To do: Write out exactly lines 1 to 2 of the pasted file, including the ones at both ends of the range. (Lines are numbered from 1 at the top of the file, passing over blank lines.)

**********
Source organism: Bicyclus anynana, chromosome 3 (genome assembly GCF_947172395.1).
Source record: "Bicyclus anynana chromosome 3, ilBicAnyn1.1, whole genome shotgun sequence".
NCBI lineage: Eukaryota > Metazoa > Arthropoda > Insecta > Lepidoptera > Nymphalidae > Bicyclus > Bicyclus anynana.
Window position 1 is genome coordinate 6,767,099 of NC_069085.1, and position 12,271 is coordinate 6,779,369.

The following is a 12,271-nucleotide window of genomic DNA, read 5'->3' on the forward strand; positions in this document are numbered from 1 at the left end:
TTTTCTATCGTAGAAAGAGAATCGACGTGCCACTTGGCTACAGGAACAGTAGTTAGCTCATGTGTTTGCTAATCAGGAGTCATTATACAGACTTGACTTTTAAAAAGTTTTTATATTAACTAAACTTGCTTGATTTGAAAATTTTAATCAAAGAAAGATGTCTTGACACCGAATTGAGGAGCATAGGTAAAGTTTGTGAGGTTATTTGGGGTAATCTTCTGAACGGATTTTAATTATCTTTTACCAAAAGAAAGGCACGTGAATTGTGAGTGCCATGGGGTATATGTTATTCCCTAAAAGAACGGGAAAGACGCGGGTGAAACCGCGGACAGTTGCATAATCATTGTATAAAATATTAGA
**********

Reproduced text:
Source organism: Bicyclus anynana, chromosome 3 (genome assembly GCF_947172395.1).
Source record: "Bicyclus anynana chromosome 3, ilBicAnyn1.1, whole genome shotgun sequence".